LGBTQ+ History

June is Pride month. Around the country there have been laws passed and introduced that make it harder for LGBTQ+ people so it is especially important to use Pride month as a time to learn how to support LGBTQ+ folks. It is also a great time to learn about the history of LGBTQ+ people throughout time! Interested in learning more about LGBTQ+ identities? Check it out here.

Since the beginning of recorded history, LGBTQ+ individuals have been accepted and celebrated. It wasn’t until the mid-1300s that there was widespread hostility toward people who identified as LGBTQ+. For PRIDE month, we’ve compiled this round-up of historical events.

  • 2450 BCE: In the first documentation of a same-sex couple, Egypt’s Khnumhotep and Niankhkhnum are buried together in a tomb with paintings that depict them embracing and kissing.
  • 27 BCE: During the Roman Empire, same-sex marriage is common and largely accepted.
  • 630 CE: Sappho, a popular lesbian poet in Greece, focuses her poetry on being a woman who loved other women.
  • 1322: Kalonymus ben Kalonymus writes “On Becoming a Woman,” a poem which is considered the first exploration of trans-identity.
  • 1476: Leonardo da Vinci, the famous painter, is taken to court with three other men to fight charges of sodomy. They are acquitted.
  • 1502: Famous painter, Sandro Botticelli, who had worked on the Sistine Chapel, is charged with sodomy.
  • 1623: Frances Bacon, the Father of Modern Science, coins the term “masculine love”
  • 1868: Herculine Barbin, a French intersex person who wrote some of the earliest records of intersex identity, dies. Her birthday, November 8, is now celebrated as Intersex Day of Remembrance.
  • 1884: Eleanor Roosevelt, the longest-serving first lady and notable human rights activist, is born. She had romantic relationships with women throughout her life.
  • 1890: Alan Hart is born. Hart was a trans man who pioneered the use of x-rays for tuberculosis diagnosis, saving thousands of lives.
  • 1931: The first gender affirmation surgery takes place in Berlin.
  • 1961: Illinois is the first state to decriminalize homosexuality.
  • 1963: The first gay rights demonstration in the United States takes place at the Whitehall Induction Center in New York. The protest is around discrimination of gay people in the military.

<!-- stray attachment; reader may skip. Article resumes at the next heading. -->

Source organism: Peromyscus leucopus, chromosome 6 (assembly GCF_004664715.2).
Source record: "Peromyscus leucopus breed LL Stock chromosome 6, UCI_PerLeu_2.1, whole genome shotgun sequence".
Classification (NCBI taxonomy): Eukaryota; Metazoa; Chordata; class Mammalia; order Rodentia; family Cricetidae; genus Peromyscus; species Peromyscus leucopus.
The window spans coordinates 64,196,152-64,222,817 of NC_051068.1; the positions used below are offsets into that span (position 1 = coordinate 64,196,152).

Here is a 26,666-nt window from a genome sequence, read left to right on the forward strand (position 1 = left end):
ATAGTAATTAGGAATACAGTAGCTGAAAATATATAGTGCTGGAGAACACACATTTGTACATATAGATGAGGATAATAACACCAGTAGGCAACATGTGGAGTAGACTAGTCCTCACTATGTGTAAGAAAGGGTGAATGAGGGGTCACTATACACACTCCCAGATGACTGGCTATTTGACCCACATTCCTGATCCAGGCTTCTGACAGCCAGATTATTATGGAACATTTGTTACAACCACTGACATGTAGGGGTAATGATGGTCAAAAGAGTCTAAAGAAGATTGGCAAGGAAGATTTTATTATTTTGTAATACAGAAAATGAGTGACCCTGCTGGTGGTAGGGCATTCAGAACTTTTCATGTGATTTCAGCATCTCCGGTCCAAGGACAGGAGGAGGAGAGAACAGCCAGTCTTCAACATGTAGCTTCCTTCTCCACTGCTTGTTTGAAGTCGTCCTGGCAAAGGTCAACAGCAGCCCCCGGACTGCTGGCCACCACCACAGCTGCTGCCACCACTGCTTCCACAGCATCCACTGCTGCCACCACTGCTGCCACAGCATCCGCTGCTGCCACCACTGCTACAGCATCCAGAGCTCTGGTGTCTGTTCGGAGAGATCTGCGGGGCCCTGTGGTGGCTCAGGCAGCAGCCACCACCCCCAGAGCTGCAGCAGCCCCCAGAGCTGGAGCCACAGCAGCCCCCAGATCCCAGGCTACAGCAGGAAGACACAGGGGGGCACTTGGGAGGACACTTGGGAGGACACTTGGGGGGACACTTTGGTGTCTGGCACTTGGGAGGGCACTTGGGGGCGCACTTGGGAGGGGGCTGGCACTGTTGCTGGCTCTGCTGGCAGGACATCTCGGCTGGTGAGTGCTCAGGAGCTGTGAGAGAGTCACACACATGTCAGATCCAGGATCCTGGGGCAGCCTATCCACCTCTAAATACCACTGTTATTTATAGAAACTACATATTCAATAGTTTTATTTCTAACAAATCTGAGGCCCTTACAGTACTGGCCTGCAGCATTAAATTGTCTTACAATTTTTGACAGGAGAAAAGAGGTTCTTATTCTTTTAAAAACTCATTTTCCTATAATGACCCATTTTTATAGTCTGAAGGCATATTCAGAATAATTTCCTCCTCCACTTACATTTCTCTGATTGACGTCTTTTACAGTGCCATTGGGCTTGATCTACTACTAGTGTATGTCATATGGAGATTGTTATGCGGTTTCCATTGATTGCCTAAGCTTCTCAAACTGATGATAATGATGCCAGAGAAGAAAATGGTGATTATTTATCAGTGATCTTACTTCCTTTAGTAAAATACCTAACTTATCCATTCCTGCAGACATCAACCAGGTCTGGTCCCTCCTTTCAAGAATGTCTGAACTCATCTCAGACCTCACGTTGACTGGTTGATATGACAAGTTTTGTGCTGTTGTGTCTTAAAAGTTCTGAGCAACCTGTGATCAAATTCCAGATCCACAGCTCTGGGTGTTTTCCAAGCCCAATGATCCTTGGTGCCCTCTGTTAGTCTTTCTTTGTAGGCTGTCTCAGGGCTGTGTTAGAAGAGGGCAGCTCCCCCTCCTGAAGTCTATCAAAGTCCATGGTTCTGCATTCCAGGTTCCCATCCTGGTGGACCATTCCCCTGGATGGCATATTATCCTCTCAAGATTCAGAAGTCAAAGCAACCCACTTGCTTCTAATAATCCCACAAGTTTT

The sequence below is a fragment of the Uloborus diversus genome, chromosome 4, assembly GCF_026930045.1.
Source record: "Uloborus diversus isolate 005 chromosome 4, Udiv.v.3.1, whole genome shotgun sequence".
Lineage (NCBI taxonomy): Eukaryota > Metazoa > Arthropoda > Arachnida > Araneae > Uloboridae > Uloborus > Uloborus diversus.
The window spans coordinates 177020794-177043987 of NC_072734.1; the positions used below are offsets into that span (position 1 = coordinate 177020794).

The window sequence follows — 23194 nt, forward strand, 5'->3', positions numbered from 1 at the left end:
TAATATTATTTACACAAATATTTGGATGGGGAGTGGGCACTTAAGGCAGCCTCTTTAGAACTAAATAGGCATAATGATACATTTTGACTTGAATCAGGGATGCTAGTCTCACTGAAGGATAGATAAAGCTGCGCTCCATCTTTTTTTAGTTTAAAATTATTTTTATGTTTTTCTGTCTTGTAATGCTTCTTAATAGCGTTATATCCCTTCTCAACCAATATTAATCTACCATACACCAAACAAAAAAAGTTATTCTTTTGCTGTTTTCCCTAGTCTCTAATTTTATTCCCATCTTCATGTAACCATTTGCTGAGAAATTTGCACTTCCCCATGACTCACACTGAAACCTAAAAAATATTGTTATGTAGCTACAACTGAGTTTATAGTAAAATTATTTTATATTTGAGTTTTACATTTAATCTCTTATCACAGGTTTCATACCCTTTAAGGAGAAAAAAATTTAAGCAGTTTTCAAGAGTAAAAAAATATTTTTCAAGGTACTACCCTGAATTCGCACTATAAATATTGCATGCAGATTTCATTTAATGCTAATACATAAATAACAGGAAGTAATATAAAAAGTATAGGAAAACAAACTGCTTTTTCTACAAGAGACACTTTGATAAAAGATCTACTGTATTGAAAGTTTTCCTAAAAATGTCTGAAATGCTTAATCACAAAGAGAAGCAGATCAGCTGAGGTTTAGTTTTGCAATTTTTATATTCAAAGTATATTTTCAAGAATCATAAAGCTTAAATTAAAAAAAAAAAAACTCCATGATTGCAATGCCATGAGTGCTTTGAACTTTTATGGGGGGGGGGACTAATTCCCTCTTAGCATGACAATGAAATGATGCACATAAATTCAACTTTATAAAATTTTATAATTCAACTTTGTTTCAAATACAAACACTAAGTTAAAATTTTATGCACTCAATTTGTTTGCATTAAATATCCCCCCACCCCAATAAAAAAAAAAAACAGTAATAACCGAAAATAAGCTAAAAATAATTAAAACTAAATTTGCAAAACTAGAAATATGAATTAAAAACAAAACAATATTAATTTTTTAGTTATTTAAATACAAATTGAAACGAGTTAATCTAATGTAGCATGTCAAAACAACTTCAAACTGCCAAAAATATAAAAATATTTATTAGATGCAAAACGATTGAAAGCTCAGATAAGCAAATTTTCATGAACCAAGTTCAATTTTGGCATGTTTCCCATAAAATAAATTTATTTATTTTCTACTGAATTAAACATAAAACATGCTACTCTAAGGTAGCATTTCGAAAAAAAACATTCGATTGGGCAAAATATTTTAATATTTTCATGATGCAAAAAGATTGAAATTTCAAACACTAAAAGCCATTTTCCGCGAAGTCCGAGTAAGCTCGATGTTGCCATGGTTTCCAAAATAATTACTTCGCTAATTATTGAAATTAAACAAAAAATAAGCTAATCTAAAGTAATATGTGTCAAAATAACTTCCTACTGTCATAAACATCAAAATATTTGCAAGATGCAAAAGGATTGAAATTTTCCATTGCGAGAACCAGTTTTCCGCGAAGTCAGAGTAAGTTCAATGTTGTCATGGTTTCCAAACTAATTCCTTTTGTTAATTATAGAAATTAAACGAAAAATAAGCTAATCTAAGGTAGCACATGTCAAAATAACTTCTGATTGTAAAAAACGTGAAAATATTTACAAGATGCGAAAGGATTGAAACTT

• 1969: The modern LGBTQ+ movement begins with the police raid of the Stonewall Inn in New York. The raid is followed by a four-day struggle between the police and the LGBTQ+ community. Many of these LGBTQ+ people were transgender, young, or people of color.
  • 1970: New York City holds the first Gay Liberation Day march on June 28, marking the first US Gay Pride week and march.
  • 1973: Homosexuality is removed as an official psychiatric disorder. The American Psychiatric Association also pushes for the repeal of discriminatory laws against LGBTQ+ people. Lambda Legal becomes the first legal organization established to fight for the equal rights of gays and lesbians, Parents and Friends of Gays (which became PFLAG) starts.
  • 1977: San Francisco elects Harvey Milk to the Board of Supervisors, making him the first openly gay person to be elected to public office.
  • 1978: The first rainbow flag, created by Gilbert Baker, is used at the San Francisco pride celebration.
  • 1989: Denmark becomes the first country in the world to legalize same sex unions.
  • 1991: Audre Lorde is named the State Poet of New York. A writer and social justice activist, Lorde co-founds the Kitchen Table Women of Color Press and edits the lesbian journal Chrysalis: A Magazine of Women’s Culture.
  • 1996: Kelli Peterson founds the first Gay-Straight Alliance Club in Salt Lake City.
  • 1998: Wisconsin elects Tammy Baldwin, the first openly lesbian candidate, to Congress.
  • 2000: Vermont becomes the first state to legalize same-sex unions.
  • 2004: San Francisco becomes the first city to issue marriage licenses to same-sex couples.
  • 2013: The United States federally recognizes same-sex marriages.
  • 2015: The United States Supreme Court rules, in Obergefell v. Hodges, that all states must legalize same-sex marriage.
  • 2016: Jamie Shupe becomes the first person in the United States to legally change their gender to “non-binary.”
  • 2019: Billy Porter becomes the first openly gay black man to win an Emmy for best lead actor in a drama series.

Remember: there is still a lot left to do, especially as some people are trying to make it harder for LGBTQ+ people. Think about ways to be proud of who you are, how to be an ally, and support rights for all! Check out more LGBTQ+ history and LGBTQ+ rights.